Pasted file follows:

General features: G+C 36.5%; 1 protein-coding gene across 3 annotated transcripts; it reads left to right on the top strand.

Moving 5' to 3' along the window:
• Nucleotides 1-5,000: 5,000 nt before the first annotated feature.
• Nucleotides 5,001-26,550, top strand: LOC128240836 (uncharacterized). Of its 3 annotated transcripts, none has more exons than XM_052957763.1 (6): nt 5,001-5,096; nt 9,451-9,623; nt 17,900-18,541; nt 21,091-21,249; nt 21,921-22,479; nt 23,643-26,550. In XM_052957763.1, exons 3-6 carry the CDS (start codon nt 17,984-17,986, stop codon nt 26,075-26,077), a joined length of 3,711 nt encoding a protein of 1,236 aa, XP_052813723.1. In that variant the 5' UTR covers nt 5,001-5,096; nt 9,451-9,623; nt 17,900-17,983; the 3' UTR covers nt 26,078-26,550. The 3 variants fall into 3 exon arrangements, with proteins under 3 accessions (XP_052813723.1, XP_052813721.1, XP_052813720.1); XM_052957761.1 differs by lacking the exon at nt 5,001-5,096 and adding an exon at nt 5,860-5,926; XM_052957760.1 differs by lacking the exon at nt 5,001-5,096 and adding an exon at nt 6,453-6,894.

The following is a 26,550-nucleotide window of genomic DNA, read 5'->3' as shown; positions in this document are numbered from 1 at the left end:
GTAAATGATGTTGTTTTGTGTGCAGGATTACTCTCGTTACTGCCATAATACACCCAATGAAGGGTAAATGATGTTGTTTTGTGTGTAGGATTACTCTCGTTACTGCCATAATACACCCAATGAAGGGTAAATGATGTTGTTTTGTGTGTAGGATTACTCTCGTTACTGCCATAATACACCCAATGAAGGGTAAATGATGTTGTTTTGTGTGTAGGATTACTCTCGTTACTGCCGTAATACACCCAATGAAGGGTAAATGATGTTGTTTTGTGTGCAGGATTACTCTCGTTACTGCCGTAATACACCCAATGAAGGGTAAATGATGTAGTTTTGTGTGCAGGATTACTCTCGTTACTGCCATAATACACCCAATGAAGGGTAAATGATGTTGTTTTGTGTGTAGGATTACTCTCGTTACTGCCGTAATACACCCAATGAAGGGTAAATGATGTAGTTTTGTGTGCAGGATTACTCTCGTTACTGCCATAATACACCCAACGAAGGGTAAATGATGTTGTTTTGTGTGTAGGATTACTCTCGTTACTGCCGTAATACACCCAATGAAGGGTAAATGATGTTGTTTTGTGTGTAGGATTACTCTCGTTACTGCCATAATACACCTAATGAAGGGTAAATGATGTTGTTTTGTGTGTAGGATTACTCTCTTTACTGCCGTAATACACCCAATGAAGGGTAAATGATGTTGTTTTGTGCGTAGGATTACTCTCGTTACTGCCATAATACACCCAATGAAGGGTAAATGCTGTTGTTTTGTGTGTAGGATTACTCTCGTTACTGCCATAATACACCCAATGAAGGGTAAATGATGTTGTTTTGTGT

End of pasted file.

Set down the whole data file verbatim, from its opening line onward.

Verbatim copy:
General features: G+C 36.5%; 1 protein-coding gene across 3 annotated transcripts; it reads left to right on the top strand.

Moving 5' to 3' along the window:
• Nucleotides 1-5,000: 5,000 nt before the first annotated feature.
• Nucleotides 5,001-26,550, top strand: LOC128240836 (uncharacterized). Of its 3 annotated transcripts, none has more exons than XM_052957763.1 (6): nt 5,001-5,096; nt 9,451-9,623; nt 17,900-18,541; nt 21,091-21,249; nt 21,921-22,479; nt 23,643-26,550. In XM_052957763.1, exons 3-6 carry the CDS (start codon nt 17,984-17,986, stop codon nt 26,075-26,077), a joined length of 3,711 nt encoding a protein of 1,236 aa, XP_052813723.1. In that variant the 5' UTR covers nt 5,001-5,096; nt 9,451-9,623; nt 17,900-17,983; the 3' UTR covers nt 26,078-26,550. The 3 variants fall into 3 exon arrangements, with proteins under 3 accessions (XP_052813723.1, XP_052813721.1, XP_052813720.1); XM_052957761.1 differs by lacking the exon at nt 5,001-5,096 and adding an exon at nt 5,860-5,926; XM_052957760.1 differs by lacking the exon at nt 5,001-5,096 and adding an exon at nt 6,453-6,894.

The following is a 26,550-nucleotide window of genomic DNA, read 5'->3' as shown; positions in this document are numbered from 1 at the left end:
GTAAATGATGTTGTTTTGTGTGCAGGATTACTCTCGTTACTGCCATAATACACCCAATGAAGGGTAAATGATGTTGTTTTGTGTGTAGGATTACTCTCGTTACTGCCATAATACACCCAATGAAGGGTAAATGATGTTGTTTTGTGTGTAGGATTACTCTCGTTACTGCCATAATACACCCAATGAAGGGTAAATGATGTTGTTTTGTGTGTAGGATTACTCTCGTTACTGCCGTAATACACCCAATGAAGGGTAAATGATGTTGTTTTGTGTGCAGGATTACTCTCGTTACTGCCGTAATACACCCAATGAAGGGTAAATGATGTAGTTTTGTGTGCAGGATTACTCTCGTTACTGCCATAATACACCCAATGAAGGGTAAATGATGTTGTTTTGTGTGTAGGATTACTCTCGTTACTGCCGTAATACACCCAATGAAGGGTAAATGATGTAGTTTTGTGTGCAGGATTACTCTCGTTACTGCCATAATACACCCAACGAAGGGTAAATGATGTTGTTTTGTGTGTAGGATTACTCTCGTTACTGCCGTAATACACCCAATGAAGGGTAAATGATGTTGTTTTGTGTGTAGGATTACTCTCGTTACTGCCATAATACACCTAATGAAGGGTAAATGATGTTGTTTTGTGTGTAGGATTACTCTCTTTACTGCCGTAATACACCCAATGAAGGGTAAATGATGTTGTTTTGTGCGTAGGATTACTCTCGTTACTGCCATAATACACCCAATGAAGGGTAAATGCTGTTGTTTTGTGTGTAGGATTACTCTCGTTACTGCCATAATACACCCAATGAAGGGTAAATGATGTTGTTTTGTGT